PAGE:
The second reason this market timing model is so surprising: It in effect says that your emotions may in fact take you in the right direction when managing your investment portfolio. This is directly contrary to the belief of almost every financial planner and adviser that your emotions are to be resisted.
At least when it comes to market volatility, our instincts are onto something. We want to reduce our stock exposure when volatility jumps and increase exposure when volatility declines. That’s exactly what the professors found to be a good strategy.
The professors don’t deny that high VIX levels often coincide with market bottoms, when we presumably would want to have above-average equity allocations. But they point out that the stock market typically will have performed poorly over the weeks and months prior to those bottoms, during which the VIX will be increasing from low levels.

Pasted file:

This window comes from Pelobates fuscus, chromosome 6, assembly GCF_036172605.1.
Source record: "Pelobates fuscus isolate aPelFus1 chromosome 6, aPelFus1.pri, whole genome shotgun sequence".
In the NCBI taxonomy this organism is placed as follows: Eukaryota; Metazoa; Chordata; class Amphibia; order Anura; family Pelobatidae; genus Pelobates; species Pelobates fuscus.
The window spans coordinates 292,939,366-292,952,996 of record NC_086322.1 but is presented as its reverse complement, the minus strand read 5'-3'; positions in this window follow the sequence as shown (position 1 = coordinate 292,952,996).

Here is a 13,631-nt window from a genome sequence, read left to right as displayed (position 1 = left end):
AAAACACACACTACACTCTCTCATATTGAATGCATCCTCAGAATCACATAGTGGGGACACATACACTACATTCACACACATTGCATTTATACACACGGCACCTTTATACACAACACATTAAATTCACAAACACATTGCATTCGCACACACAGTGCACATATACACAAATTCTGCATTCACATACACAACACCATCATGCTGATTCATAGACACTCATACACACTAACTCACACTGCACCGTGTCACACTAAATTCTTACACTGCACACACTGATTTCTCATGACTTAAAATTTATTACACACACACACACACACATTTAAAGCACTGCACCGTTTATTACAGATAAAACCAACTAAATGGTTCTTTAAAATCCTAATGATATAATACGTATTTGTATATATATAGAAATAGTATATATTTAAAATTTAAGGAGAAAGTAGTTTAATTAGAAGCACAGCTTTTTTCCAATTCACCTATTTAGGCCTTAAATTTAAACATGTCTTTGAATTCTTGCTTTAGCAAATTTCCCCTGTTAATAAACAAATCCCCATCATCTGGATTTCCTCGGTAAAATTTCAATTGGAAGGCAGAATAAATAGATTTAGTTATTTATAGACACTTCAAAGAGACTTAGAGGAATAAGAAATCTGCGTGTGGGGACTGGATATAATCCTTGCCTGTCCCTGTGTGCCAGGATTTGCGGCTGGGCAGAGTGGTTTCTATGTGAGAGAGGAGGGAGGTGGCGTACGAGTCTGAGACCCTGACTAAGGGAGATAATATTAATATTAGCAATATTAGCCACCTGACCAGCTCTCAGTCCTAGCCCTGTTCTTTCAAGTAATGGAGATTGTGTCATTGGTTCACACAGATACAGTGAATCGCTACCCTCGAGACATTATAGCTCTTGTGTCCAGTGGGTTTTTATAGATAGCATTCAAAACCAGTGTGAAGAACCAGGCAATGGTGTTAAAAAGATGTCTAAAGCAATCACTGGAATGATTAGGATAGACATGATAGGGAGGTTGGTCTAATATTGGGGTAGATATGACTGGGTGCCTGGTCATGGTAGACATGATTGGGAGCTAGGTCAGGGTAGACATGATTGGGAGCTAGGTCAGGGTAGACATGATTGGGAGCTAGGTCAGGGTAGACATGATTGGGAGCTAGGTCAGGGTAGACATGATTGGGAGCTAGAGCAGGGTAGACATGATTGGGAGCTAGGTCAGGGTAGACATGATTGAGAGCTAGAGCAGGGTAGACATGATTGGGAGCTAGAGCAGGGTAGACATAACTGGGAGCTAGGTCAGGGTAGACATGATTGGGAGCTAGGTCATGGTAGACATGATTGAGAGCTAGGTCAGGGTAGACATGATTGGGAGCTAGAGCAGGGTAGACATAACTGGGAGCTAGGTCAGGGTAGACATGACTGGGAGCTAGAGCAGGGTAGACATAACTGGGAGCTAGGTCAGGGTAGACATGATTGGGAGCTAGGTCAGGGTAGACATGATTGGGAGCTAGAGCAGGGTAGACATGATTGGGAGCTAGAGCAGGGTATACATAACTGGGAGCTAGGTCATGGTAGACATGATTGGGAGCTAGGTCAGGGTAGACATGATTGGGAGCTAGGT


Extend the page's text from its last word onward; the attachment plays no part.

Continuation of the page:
This is precisely what has happened over the past couple of months. Averaging those poor performances with the good returns that follow the high VIX levels at market bottoms, the professors found that the stock market on balance produces subpar returns when VIX levels are high.
This finding, while interesting, does not by itself justify following the professors’ volatility-based market timing model. Another feature of the markets is a crucial prerequisite: periods of high volatility tend to be clustered rather than occur randomly. Both of these features combine to make it a good idea to reduce your equity exposure when volatility begins to heat up. It’s like fastening your seatbelt on an airplane when encountering turbulence.